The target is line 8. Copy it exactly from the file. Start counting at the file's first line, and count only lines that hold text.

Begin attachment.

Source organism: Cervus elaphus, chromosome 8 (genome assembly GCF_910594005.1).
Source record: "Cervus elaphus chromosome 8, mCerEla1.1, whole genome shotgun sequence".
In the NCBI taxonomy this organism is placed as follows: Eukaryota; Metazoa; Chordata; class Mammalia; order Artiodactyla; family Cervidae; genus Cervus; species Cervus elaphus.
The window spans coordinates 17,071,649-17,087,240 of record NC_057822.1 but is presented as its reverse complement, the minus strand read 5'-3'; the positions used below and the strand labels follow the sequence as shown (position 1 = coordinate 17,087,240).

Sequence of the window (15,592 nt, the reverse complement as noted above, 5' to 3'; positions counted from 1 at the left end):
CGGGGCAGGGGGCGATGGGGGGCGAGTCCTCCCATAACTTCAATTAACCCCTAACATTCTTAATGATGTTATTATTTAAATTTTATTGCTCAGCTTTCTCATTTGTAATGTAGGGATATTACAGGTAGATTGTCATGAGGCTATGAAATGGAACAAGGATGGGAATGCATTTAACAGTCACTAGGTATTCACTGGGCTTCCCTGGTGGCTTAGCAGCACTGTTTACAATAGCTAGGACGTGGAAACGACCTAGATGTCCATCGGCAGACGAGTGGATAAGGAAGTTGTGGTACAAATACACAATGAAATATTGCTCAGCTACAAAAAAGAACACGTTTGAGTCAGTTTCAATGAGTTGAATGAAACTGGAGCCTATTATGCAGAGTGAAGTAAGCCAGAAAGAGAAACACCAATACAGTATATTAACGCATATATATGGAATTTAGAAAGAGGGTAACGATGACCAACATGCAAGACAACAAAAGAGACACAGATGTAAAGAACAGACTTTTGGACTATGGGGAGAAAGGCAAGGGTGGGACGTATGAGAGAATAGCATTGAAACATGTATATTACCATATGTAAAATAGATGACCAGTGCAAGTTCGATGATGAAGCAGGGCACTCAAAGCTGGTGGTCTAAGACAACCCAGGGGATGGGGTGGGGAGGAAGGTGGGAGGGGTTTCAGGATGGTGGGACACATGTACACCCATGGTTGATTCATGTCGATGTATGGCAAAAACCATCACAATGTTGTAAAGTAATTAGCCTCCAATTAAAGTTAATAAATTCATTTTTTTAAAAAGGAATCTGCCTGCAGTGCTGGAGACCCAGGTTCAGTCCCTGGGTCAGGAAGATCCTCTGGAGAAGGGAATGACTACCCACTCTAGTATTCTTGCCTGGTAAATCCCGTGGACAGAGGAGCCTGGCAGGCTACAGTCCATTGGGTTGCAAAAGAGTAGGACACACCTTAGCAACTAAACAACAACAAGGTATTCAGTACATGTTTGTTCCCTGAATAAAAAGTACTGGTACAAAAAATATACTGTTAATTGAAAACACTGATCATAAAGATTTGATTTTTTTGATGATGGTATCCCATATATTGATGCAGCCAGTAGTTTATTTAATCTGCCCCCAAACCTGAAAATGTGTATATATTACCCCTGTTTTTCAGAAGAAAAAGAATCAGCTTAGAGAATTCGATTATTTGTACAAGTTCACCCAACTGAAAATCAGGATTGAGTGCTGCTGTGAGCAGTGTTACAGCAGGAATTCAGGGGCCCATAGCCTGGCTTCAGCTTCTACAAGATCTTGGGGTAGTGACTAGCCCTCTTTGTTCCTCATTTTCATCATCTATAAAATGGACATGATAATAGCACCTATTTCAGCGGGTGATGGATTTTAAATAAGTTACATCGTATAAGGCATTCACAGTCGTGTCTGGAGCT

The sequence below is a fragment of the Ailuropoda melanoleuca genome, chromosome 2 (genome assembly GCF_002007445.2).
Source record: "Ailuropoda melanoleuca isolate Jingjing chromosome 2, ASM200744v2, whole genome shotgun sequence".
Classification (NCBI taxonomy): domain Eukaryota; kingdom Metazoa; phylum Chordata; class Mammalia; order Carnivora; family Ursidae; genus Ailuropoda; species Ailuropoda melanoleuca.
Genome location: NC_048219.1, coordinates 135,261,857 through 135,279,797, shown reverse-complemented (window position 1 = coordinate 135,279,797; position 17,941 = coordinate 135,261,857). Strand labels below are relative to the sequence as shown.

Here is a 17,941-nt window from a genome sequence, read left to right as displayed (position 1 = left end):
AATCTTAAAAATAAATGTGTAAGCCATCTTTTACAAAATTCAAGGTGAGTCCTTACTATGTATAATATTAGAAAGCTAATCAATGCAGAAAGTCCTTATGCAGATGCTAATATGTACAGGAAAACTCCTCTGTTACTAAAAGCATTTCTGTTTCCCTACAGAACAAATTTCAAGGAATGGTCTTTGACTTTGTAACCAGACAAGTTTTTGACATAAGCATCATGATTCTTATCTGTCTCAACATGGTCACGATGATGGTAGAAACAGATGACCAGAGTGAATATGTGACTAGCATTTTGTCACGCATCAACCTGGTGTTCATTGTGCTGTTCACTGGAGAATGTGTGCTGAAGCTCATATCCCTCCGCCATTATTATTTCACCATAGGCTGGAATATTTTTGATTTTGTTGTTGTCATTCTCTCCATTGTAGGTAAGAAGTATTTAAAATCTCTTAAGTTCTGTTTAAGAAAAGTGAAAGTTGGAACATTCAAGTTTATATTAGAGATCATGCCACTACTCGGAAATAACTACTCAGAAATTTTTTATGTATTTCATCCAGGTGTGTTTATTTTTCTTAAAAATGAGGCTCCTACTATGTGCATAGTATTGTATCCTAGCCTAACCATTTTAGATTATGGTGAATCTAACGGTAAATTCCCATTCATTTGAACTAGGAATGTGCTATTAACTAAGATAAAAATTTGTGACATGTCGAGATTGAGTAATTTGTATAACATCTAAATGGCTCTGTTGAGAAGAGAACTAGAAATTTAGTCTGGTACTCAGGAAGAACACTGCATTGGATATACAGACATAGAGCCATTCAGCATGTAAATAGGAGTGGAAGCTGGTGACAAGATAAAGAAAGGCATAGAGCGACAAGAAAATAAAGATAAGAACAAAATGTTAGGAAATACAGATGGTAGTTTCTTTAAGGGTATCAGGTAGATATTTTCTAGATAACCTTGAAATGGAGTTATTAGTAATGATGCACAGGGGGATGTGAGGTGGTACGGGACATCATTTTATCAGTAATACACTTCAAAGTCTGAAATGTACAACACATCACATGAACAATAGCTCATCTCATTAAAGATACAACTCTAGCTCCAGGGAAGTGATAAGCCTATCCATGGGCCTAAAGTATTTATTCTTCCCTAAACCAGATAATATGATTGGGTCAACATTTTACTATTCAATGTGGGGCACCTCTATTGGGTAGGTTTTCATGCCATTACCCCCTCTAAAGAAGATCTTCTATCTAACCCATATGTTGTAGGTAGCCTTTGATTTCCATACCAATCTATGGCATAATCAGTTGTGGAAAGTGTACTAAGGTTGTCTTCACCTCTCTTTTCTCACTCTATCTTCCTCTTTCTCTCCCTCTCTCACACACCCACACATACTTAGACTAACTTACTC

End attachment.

Source record: "Ailuropoda melanoleuca isolate Jingjing chromosome 2, ASM200744v2, whole genome shotgun sequence".